Resilient portfolio growth for energy companies in volatile times

Times are turbulent—and all industries are being affected. That said, energy companies in particular face a number of disruptions from both macroeconomic and energy-specific shocks, including volatility in commodity prices, increased pressure to reduce carbon emissions, and supply chain disruptions. In fact, the majority of current energy and commodity prices are significantly higher and much more volatile than they were before the COVID-19 pandemic. Sidebar About the authors History teaches us that energy companies that create and pursue new opportunities during times of crisis are more likely to emerge as winners.1 However, shifting the mindset from merely reacting to volatility to taking the opportunity to thrive can be difficult. Doing so requires not only capturing larger trends but also understanding additional risks that can emerge as new opportunities are pursued. This article explains how leading energy companies can thrive in this challenging environment by getting a better handle on current risk exposures and capturing opportunities to optimize portfolios for long-term, sustainable growth. Europe’s changing energy landscape: An overview According to a recent McKinsey report, the energy transition is creating opportunities for European countries to pivot toward domestic clean-energy production.2 However, the costs of switching to clean energy by 2050, and thus becoming less dependent on fossil fuels sourced from unreliable regions, are estimated at $5.3 trillion.3 The switch to increased renewables thus comes with a price, particularly as it relates to upgrading electric grids, the need for baseload power with hydro pump storage plants, and smarter technology in homes and offices for heating or cooling. Further complicating matters, the energy landscape is becoming increasingly circular, complex, and volatile. For example, the power value chain has changed: consumers have become prosumers as new business models have emerged, and the addition of renewable-energy sources has increased demand and price volatility. Furthermore, the COVID-19 pandemic and the invasion of Ukraine have had a significant impact on the lives and livelihoods of millions of people and resulted in significant supply chain disruptions. Both have raised the prospect of an economic recession and amplified market volatility affecting energy companies and consumers alike. On this point, a few recent examples of price spikes illustrate the expected increase in volatility. In early 2021, more than 4.3 million homes and businesses across the state of Texas lost power after a polar vortex brought temperatures to a 30-year low.4 Over the course of a week, power prices spiked, jumping from approximately $1,000 per megawatt-hour (MWh) to $9,000 per MWh. In another example, from 2016 to 2020, Australia experienced a significant increase in negative price events, primarily driven by distributed solar photovoltaics (PV). Finally, regional differences are becoming more apparent and will need to be managed. At one point in 2021, power cost more than £2,000 per MWh in the United Kingdom and approximately €100 per MWh in Norway.5 Moving forward, price volatility is expected to further increase because of the higher penetration of intermittent renewables, requiring companies to structure a risk management approach. Playing defense: Structuring a risk management approach Shifting the mindset from surviving to thriving requires companies to play defense—and structure a successful risk management approach—before playing offense. This means understanding the larger trends by collecting the right data, conducting analyses, and then using the results to inform decision making. With these points in mind, companies can take four practical steps to navigate times of uncertainty. Step one: Create transparency around risks Creating transparency requires companies to take a snapshot of their current risks. By building a heat map, companies can break down these risks and determine which should be prioritized (table). In addition, heat maps can illustrate how certain actions can result in additional, previously unseen risks. They can also help leadership understand risk ownership, managing where risks occur in silos. Risk data is not meant to stay in the engine room—it should be taken into the boardroom. A one-page heat map overview can help facilitate this shift by making the risk data understandable at all levels of the organization. Step two: Engage in quantitative modeling Heat maps essentially provide a snapshot of portfolio risk. As a next step, quantitative modeling can illustrate the entire distribution of risk, effectively creating a dynamic portrait. Risks can be quantified through a high-level outside-in analysis, and the models can help company leaders better understand the impact of investment strategies. Such methods are based on risk modeling derived from investment banking after the financial crisis of 2008, during which the industry undertook significant upskilling. Step three: Stress test Once the quantitative models are created, relevant scenarios can be applied to the portfolio with direct indications of how they will affect company finances, and expert projections can be supplemented with simulations to re-create real-world complexities. The results of the stress testing can help shine a light on the probability of disruption as well as possible mitigation efforts. Step four: Ensure risk governance For a company to benefit from sophisticated risk modeling, the results can be presented to the board in an actionable way so that decision making can be based on those results. Many energy companies already have the data and know how to manage it. However, it remains challenging to build a comprehensive view of the portfolio that can be easily communicated to top management and to the board. On this point, the results of stress testing will need to be translated in a way that makes sense—and getting the data right takes significant effort. Through simple, informative dashboards that show the evolution of the portfolio, management boards can be engaged and then decide on a road map to tackle the risks. Playing offense: Pursuing new value chain opportunities Once the risks are fully understood, companies can begin pursuing promising new opportunities, which often entails creating optionality through rapid capital allocation to new business areas and expanding into new value chains. Shifting from playing defense to playing offense is a matter of having the right mindset. Many companies want to weather the storm by covering their bases, but emerging as a winner requires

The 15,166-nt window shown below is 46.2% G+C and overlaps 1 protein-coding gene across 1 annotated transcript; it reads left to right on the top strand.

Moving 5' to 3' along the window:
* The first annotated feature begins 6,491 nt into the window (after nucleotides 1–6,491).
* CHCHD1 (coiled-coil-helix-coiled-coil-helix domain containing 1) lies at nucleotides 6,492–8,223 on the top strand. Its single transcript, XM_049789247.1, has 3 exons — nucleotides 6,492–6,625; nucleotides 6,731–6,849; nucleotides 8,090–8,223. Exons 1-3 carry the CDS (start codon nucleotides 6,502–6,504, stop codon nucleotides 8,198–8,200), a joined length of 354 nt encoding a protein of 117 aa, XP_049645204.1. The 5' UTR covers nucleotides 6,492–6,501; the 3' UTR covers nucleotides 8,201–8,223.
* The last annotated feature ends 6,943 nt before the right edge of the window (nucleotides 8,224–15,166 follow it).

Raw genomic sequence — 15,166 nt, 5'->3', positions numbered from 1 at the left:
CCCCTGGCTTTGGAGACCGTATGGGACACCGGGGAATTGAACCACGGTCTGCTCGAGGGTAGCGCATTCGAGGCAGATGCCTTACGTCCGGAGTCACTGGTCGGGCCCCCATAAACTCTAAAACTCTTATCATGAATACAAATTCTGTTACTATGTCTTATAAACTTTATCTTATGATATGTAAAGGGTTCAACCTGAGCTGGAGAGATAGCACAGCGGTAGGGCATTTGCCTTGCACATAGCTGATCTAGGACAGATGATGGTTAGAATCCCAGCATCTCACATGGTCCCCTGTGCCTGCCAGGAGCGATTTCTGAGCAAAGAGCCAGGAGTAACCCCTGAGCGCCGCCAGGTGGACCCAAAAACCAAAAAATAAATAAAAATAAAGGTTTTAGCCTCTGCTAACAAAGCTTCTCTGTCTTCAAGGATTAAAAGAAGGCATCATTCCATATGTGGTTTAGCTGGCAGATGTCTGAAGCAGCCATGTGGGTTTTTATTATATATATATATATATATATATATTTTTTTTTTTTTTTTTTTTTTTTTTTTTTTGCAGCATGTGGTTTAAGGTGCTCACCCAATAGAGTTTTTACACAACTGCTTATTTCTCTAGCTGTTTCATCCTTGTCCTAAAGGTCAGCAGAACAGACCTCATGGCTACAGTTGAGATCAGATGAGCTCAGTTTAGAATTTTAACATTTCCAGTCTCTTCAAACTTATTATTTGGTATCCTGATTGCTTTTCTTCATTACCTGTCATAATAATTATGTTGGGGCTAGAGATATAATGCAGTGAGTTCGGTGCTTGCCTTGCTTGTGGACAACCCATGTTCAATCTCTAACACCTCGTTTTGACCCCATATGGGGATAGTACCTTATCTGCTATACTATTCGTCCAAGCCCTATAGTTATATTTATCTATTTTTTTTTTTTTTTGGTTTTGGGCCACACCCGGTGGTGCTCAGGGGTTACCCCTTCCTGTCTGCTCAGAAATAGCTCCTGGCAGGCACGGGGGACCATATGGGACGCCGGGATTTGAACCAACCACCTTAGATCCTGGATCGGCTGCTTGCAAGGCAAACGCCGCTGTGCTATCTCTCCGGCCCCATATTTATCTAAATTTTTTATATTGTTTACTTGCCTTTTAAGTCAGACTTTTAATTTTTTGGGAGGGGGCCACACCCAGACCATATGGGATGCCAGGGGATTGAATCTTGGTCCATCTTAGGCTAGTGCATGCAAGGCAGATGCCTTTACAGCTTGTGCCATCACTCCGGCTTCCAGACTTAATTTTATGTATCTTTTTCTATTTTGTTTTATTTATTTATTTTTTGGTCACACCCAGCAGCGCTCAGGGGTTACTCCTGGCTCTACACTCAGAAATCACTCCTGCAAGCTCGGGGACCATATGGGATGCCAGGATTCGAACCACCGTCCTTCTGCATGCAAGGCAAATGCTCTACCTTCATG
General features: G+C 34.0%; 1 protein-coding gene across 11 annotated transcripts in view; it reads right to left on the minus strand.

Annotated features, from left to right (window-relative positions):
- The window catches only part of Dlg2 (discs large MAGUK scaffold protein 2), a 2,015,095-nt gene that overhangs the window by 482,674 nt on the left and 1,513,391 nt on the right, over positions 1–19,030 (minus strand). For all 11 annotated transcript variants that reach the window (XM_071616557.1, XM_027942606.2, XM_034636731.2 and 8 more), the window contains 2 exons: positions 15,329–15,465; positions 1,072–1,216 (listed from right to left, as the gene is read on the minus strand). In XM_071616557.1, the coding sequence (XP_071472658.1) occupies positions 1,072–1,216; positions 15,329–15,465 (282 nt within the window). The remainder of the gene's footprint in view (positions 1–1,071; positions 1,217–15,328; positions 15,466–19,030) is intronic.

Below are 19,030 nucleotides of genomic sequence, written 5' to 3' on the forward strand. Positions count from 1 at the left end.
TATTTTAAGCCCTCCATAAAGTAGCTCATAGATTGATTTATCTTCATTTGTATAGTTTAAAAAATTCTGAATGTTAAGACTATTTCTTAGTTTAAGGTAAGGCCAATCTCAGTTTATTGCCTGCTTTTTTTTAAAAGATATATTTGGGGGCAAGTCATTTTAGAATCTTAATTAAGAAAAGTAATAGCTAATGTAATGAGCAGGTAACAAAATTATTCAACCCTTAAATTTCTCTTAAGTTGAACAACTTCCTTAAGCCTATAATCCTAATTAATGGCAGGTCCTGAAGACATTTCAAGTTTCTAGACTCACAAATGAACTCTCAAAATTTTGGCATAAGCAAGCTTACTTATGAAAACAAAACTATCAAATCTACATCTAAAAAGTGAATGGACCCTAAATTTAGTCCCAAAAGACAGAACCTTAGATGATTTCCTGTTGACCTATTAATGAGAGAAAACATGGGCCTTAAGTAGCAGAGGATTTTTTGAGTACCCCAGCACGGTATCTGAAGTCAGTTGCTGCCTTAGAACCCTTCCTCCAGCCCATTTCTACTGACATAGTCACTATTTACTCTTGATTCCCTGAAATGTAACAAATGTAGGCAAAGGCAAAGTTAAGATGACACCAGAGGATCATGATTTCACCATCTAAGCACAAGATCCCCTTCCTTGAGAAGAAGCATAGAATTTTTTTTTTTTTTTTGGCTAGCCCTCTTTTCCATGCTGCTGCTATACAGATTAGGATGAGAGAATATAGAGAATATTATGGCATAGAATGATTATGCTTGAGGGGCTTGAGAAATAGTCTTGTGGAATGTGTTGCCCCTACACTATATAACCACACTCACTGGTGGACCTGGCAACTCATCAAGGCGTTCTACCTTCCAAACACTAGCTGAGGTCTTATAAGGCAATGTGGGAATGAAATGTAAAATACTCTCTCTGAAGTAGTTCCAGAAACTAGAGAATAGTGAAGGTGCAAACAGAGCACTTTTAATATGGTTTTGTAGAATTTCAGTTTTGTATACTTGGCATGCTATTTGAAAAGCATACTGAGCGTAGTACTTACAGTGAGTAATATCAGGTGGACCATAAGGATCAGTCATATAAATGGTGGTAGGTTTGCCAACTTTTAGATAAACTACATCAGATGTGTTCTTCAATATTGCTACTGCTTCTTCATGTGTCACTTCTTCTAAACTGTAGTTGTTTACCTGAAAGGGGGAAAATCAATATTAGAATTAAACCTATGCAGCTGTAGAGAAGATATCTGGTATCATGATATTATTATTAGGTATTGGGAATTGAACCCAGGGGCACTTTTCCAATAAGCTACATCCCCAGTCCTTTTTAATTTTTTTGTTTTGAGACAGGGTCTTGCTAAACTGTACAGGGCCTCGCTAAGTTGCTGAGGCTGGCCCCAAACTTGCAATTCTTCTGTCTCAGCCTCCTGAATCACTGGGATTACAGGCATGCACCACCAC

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Endereço: Rodovia dos Imigrantes, 1,5 km – Vila Água Funda, São Paulo – SP, 04329-900

Acreditando na ampliação bem-sucedida da economia do hidrogênio, criamos um fórum internacional permanente para a discussão de assuntos relacionados com a transição da energia fóssil para energia renovável, onde reuniremos decisores empresariais, políticos e científicos ao longo de toda a cadeia de valor do setor para apresentar novas tecnologias.  

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HD22 - Security of Supply Through Diversification (EN)

HD22 - Green Hydrogen as an Economic Opportunity for Partner Countries

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Evento: 2º Congresso Brasil-Alemanha de Hidrogênio Verde

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Webinar: O papel do Hidrogênio Verde brasileiro na nova geopolítica global da energia – 25/08/2022

Webinar: O Hidrogênio Verde na Alemanha e as oportunidades para o Brasil – 20/10/2022

Webinar: Certificação do Hidrogênio Verde no Brasil – 26/01/2023

Relatório: Hydrogen Dialogue Latin America 2022